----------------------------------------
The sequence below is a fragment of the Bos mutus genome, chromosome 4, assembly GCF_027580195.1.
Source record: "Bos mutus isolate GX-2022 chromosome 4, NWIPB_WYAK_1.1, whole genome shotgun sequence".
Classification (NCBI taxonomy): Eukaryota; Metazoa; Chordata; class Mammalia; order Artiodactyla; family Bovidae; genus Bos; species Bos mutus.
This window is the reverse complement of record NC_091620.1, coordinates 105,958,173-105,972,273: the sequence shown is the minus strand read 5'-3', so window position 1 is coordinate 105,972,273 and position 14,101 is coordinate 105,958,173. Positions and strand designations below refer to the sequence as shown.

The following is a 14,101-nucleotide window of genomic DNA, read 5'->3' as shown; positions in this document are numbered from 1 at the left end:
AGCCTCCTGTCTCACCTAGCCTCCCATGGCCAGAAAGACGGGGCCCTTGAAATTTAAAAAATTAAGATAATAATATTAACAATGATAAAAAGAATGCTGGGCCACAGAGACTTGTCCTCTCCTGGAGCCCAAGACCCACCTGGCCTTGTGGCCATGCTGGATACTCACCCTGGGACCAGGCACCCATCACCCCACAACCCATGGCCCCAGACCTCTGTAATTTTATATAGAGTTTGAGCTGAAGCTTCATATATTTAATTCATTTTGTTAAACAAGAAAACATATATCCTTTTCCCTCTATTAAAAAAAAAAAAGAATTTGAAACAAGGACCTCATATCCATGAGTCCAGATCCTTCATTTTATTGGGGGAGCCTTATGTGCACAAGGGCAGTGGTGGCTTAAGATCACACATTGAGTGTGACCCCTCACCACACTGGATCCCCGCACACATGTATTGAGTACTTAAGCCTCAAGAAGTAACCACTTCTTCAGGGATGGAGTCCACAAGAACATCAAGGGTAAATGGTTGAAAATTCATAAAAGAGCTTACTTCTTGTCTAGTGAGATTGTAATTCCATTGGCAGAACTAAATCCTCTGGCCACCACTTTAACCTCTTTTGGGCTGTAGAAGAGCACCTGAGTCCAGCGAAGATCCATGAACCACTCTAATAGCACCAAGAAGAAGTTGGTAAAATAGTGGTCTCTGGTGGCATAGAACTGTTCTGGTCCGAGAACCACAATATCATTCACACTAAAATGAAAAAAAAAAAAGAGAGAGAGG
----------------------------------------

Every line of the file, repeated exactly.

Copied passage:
The sequence below is a fragment of the Bos mutus genome, chromosome 4, assembly GCF_027580195.1.
Source record: "Bos mutus isolate GX-2022 chromosome 4, NWIPB_WYAK_1.1, whole genome shotgun sequence".
Classification (NCBI taxonomy): Eukaryota; Metazoa; Chordata; class Mammalia; order Artiodactyla; family Bovidae; genus Bos; species Bos mutus.
This window is the reverse complement of record NC_091620.1, coordinates 105,958,173-105,972,273: the sequence shown is the minus strand read 5'-3', so window position 1 is coordinate 105,972,273 and position 14,101 is coordinate 105,958,173. Positions and strand designations below refer to the sequence as shown.

The following is a 14,101-nucleotide window of genomic DNA, read 5'->3' as shown; positions in this document are numbered from 1 at the left end:
AGCCTCCTGTCTCACCTAGCCTCCCATGGCCAGAAAGACGGGGCCCTTGAAATTTAAAAAATTAAGATAATAATATTAACAATGATAAAAAGAATGCTGGGCCACAGAGACTTGTCCTCTCCTGGAGCCCAAGACCCACCTGGCCTTGTGGCCATGCTGGATACTCACCCTGGGACCAGGCACCCATCACCCCACAACCCATGGCCCCAGACCTCTGTAATTTTATATAGAGTTTGAGCTGAAGCTTCATATATTTAATTCATTTTGTTAAACAAGAAAACATATATCCTTTTCCCTCTATTAAAAAAAAAAAAGAATTTGAAACAAGGACCTCATATCCATGAGTCCAGATCCTTCATTTTATTGGGGGAGCCTTATGTGCACAAGGGCAGTGGTGGCTTAAGATCACACATTGAGTGTGACCCCTCACCACACTGGATCCCCGCACACATGTATTGAGTACTTAAGCCTCAAGAAGTAACCACTTCTTCAGGGATGGAGTCCACAAGAACATCAAGGGTAAATGGTTGAAAATTCATAAAAGAGCTTACTTCTTGTCTAGTGAGATTGTAATTCCATTGGCAGAACTAAATCCTCTGGCCACCACTTTAACCTCTTTTGGGCTGTAGAAGAGCACCTGAGTCCAGCGAAGATCCATGAACCACTCTAATAGCACCAAGAAGAAGTTGGTAAAATAGTGGTCTCTGGTGGCATAGAACTGTTCTGGTCCGAGAACCACAATATCATTCACACTAAAATGAAAAAAAAAAAAGAGAGAGAGG